Tucson, AZ (KOLD) – The schedule had Team U.S.A. practicing inside the stadium but it was clear upon arrival that practice wasn't going to happen. The stadium was already filled with a good crowd awaiting what looked to be like a wrestling exhibition.
So there they stood in right field, three coaches and twenty players from the 1979 United States Pan American baseball team, all of them wondering what to do next. Except, when the San Juan, Puerto Rico clouds opened up and the rain started to drizzle, Jerry Kindall glanced around and noticed something. There weren't twenty players. There were eighteen.
Two were missing.
"Where's Terry?" called out the University of Arizona baseball coach. No one seemed to have a clue.
That's because twenty-year-old Terry Francona, the guy who eleven months later would help Arizona win the 1980 College World Series title then go on to become a two-time World Series champion manager, had disappeared with teammate Mark Strucker. Their intention? To put on a show.
"We snuck around and got into our shorts," said Francona. "We took the wrestling ring and jumped in."
"I'm sitting way out in the bleachers," said Kindall. "Is that Terry? Is that Terry doing that? I hollered at him but he kept right on."
"People were going crazy," said Francona. "We were doing some of the moves. Nobody knew who we were. Then some of the guys started to realize."
Kindall was at least amused.
"I let it go," he said. "We all began to laugh."
"When we got back," said Francona, "Coach Kindall was like, 'That was good. That was funny. Now you carry the bats the rest of the trip.'" Francona lets out a deep laugh then continues. "That was his way kind of getting the chuckle out of it but also telling me to get my uniform back on and get in line."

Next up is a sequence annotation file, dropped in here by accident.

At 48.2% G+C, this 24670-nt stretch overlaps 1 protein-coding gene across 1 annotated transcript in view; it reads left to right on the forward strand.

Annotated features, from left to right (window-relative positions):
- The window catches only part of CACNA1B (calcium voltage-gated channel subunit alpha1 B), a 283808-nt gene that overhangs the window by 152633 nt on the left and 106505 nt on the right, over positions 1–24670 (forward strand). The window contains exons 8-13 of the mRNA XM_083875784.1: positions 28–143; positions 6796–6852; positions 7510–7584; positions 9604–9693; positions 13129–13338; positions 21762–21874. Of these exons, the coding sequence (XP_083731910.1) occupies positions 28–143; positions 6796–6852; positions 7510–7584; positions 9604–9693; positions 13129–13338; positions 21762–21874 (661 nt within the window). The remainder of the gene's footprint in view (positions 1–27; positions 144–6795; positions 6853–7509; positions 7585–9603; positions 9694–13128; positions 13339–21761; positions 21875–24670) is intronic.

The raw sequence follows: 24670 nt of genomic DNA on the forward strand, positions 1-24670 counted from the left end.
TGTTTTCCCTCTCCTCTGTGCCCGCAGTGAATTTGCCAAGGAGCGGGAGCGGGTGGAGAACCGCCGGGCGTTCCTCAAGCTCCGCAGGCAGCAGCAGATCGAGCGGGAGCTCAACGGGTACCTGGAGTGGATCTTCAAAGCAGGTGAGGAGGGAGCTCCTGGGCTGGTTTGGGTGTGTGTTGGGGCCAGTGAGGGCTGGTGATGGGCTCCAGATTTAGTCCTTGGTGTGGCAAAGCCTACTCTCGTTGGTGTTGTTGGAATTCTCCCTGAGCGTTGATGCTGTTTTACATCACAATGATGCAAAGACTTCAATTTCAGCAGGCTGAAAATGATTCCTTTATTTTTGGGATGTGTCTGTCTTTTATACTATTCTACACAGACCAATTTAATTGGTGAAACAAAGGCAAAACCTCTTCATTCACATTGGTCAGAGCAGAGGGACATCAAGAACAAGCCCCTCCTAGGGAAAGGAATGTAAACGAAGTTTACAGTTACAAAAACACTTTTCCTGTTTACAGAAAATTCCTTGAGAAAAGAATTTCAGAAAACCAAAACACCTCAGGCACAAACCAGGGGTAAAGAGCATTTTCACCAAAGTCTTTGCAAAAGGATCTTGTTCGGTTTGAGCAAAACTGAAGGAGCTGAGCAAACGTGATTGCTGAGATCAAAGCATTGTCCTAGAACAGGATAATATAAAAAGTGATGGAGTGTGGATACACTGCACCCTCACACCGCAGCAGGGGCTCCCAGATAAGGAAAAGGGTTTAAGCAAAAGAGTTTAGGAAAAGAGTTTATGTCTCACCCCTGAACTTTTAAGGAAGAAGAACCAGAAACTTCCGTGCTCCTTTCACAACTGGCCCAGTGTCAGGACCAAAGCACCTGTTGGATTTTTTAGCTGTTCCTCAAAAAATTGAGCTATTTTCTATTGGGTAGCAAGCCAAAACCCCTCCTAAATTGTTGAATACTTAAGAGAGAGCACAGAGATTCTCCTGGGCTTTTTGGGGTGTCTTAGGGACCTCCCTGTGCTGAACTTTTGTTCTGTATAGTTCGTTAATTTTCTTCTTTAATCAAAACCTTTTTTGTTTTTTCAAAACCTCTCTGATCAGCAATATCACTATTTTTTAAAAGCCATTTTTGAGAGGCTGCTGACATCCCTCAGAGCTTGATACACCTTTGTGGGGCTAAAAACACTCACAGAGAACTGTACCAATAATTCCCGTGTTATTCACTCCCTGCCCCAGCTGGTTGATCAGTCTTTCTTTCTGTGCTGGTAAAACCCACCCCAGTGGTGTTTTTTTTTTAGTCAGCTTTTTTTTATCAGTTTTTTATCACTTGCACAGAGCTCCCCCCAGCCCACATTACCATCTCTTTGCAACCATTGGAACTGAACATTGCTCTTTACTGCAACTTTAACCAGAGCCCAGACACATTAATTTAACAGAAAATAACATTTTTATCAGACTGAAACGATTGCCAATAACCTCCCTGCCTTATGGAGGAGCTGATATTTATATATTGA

"He's a great practical joker but a great person," said Kindall. "I just love him."
Tuesday, Francona reciprocated that love to Kindall, the rest of his college coaches, teammates and his alma mater. It came in the form of a one million dollar pledge to the Wildcat baseball program, money that will be used to construct what will be known as the Terry Francona Hitting Facility behind Hi Corbett's right field wall.
"I really did want to give back," said Francona Tuesday wearing a navy t-shirt with the slogan Bear Down written in red. "The UofA has really given me everything I have in baseball. I owe the coaches and the school everything that I've learned."
"My heart is really jumping," said Kindall. "It's such a great gesture for Terry to do that for the program, for all of us here. I thank him for that."
"The commitment of somebody like that at that level is second to none," said Arizona head coach Jay Johnson. "It tells you everything you need to know about the person and I think that's what I'm most excited about. His name is going to go on that facility."
Construction on the facility is to begin in the summer with completion scheduled for next fall. For Francona, it's one giant way to say thanks.
"Those three years here, I learned how to act and how to behave," said Francona. "Not just in the game but outside the game. It was the best experience I could ever imagined."
Now with his help, future Wildcat baseball players will likely share in that experience. The wanna-be-wrestler turned sure fire Hall of Famer has come full circle.